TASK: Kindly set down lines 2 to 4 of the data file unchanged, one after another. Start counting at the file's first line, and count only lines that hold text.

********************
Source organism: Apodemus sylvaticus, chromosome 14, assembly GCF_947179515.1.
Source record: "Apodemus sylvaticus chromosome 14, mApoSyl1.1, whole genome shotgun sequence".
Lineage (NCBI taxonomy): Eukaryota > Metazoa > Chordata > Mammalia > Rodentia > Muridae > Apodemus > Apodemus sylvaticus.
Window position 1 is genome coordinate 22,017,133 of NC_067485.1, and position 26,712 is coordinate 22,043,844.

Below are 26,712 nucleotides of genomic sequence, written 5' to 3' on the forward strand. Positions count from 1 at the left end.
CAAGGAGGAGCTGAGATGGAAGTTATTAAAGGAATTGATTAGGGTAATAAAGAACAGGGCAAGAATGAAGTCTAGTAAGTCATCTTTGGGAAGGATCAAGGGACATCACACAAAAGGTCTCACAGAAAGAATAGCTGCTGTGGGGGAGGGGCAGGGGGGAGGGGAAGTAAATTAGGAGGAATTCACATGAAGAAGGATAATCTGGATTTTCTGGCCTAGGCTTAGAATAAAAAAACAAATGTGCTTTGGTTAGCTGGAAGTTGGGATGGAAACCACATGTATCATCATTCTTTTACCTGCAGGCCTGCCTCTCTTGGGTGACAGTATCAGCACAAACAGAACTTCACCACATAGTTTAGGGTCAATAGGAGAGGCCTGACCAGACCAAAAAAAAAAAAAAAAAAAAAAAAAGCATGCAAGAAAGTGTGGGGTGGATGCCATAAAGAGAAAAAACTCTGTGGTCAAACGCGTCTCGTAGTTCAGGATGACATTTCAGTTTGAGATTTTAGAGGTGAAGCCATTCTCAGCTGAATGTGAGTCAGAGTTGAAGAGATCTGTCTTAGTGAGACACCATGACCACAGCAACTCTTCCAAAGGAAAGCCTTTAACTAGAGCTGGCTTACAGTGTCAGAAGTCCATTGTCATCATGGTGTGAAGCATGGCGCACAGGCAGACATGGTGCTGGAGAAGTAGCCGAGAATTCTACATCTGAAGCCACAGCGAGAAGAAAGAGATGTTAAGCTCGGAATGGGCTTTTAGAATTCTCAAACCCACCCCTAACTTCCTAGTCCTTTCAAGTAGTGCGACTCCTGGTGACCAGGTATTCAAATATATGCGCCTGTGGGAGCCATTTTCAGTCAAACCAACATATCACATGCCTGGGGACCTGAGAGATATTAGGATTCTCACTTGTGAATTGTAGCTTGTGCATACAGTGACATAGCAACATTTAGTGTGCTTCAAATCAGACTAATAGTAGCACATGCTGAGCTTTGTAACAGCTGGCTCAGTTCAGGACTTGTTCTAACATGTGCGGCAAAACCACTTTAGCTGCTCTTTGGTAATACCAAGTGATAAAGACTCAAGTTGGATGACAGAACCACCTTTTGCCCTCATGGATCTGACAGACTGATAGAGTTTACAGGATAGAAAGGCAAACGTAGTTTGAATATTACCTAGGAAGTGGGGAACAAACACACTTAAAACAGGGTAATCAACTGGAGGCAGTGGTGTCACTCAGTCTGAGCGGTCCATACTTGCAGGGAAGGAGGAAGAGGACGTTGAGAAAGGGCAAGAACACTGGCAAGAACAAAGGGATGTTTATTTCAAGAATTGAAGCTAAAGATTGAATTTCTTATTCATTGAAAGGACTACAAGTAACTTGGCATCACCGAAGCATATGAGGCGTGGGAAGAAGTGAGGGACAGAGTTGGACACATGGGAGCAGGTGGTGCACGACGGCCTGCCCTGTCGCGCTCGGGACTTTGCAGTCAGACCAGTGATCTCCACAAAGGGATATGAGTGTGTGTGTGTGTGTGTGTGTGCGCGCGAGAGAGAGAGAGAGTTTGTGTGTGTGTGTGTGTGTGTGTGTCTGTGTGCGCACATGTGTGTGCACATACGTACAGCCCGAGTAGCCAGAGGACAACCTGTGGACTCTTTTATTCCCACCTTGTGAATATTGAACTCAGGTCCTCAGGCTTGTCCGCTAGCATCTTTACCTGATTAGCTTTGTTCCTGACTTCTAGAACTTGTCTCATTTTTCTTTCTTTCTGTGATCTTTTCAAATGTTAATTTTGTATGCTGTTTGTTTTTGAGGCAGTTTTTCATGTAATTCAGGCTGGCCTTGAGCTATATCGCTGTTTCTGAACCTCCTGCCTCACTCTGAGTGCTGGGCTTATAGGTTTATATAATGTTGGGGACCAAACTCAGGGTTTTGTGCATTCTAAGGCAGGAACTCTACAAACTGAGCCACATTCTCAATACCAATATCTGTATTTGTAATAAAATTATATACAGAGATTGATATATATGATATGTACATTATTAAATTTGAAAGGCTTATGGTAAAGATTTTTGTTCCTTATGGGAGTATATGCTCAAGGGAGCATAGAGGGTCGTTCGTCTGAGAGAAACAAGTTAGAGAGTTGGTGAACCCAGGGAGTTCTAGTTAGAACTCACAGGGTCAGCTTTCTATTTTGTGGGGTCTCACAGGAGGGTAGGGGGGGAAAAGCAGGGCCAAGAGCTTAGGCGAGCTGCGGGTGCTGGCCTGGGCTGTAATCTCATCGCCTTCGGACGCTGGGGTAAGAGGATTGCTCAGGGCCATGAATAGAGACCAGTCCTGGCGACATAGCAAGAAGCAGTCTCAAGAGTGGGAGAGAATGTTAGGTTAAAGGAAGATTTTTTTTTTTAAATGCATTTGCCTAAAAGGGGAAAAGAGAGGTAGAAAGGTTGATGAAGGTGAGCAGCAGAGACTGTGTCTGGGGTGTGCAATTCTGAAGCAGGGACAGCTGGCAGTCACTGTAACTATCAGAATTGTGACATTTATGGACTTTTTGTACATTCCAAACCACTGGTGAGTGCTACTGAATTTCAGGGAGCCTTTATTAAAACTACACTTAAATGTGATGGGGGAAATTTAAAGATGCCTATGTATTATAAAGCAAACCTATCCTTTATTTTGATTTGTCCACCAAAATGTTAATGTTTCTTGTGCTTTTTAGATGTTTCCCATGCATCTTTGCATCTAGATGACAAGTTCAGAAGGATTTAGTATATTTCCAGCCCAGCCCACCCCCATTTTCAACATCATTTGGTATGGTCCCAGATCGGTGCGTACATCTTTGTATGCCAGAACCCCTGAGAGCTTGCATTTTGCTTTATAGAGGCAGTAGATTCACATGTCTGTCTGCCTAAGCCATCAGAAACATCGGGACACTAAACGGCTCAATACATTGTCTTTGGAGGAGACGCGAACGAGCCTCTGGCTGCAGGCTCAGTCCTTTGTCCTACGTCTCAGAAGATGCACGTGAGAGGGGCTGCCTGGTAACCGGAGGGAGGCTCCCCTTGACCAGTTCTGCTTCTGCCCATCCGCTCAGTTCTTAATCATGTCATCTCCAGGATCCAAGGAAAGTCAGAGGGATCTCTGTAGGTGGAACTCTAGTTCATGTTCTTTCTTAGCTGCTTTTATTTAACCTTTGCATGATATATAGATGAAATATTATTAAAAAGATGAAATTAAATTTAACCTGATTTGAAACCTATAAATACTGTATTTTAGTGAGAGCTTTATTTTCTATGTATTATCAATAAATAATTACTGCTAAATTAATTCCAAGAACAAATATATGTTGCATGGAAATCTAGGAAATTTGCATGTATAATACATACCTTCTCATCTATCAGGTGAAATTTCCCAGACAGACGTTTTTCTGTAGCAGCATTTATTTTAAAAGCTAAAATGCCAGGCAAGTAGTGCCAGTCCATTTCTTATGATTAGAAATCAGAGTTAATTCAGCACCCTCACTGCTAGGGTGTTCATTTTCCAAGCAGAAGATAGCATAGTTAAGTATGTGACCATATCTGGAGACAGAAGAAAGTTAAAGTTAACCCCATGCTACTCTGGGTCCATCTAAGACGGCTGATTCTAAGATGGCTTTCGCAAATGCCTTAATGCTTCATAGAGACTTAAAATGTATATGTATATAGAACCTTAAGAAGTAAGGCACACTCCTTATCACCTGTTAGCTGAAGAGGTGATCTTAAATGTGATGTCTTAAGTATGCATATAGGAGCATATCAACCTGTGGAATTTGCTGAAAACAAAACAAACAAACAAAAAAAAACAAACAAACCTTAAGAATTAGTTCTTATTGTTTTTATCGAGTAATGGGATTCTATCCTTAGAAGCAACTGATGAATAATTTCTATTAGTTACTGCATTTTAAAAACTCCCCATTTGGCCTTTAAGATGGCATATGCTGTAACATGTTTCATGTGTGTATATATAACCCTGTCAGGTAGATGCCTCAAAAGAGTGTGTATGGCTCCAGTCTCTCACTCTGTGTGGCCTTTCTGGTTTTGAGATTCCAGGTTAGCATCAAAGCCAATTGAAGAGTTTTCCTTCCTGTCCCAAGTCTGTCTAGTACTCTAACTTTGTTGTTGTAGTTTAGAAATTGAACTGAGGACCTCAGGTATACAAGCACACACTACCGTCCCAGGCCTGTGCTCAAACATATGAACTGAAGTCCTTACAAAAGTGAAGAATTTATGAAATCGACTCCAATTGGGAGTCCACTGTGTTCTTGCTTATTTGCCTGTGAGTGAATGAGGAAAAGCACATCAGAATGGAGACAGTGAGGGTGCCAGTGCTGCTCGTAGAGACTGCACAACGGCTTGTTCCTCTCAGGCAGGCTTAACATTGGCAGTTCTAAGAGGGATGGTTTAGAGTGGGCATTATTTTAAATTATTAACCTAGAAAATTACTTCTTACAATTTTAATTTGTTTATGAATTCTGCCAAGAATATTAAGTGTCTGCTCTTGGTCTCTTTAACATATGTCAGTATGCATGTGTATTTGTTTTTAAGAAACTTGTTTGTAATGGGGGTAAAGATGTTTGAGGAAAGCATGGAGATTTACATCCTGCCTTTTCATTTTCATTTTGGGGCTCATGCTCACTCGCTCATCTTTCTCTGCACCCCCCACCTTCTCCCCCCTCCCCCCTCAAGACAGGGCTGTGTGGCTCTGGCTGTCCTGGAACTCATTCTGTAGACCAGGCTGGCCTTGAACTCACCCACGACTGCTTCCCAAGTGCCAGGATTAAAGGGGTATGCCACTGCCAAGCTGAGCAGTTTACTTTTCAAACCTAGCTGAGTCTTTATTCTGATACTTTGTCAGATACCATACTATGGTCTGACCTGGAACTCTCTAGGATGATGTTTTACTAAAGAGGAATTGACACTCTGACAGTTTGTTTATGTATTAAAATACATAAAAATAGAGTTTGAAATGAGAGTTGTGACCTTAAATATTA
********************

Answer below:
Source record: "Apodemus sylvaticus chromosome 14, mApoSyl1.1, whole genome shotgun sequence".
Lineage (NCBI taxonomy): Eukaryota > Metazoa > Chordata > Mammalia > Rodentia > Muridae > Apodemus > Apodemus sylvaticus.
Window position 1 is genome coordinate 22,017,133 of NC_067485.1, and position 26,712 is coordinate 22,043,844.